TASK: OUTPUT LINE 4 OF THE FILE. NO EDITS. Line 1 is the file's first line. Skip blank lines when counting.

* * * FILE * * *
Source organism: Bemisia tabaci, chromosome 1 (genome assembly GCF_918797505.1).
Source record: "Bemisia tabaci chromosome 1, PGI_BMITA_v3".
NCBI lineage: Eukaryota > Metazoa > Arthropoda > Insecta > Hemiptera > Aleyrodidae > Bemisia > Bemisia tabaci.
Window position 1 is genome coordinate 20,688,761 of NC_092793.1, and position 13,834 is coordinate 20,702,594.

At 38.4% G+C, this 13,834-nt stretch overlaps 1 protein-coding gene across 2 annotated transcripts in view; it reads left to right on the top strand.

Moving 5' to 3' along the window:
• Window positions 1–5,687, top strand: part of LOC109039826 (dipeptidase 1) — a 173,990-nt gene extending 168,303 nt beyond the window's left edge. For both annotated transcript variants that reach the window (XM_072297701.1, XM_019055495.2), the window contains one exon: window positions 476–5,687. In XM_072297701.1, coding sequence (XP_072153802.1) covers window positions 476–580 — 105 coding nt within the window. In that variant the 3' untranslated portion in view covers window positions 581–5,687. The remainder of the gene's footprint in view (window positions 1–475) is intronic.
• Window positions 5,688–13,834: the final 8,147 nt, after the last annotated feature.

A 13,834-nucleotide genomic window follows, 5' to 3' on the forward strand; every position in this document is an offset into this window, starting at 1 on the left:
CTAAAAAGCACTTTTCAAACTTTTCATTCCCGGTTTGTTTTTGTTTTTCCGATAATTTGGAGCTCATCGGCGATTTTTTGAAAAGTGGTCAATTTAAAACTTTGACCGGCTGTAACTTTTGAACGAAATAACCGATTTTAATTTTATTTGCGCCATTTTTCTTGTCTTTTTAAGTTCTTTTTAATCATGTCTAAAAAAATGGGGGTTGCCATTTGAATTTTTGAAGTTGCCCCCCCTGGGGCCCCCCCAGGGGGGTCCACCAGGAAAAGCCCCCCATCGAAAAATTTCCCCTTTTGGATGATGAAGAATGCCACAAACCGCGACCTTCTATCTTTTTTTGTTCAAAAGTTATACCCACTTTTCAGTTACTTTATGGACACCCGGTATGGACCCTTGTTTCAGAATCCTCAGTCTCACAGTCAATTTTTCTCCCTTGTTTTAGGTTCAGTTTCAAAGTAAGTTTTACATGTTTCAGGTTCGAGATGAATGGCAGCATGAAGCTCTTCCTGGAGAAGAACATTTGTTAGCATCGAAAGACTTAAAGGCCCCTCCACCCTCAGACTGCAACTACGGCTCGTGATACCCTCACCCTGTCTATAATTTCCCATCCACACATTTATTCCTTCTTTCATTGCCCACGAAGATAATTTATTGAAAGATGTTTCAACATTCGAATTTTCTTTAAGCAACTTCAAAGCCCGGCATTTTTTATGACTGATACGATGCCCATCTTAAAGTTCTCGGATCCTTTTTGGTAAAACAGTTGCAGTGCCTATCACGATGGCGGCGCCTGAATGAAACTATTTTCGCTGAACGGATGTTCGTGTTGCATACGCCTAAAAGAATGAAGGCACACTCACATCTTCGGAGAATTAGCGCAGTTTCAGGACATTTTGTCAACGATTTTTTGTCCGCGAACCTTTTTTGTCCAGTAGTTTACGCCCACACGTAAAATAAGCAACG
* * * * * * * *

Window position 1 is genome coordinate 20,688,761 of NC_092793.1, and position 13,834 is coordinate 20,702,594.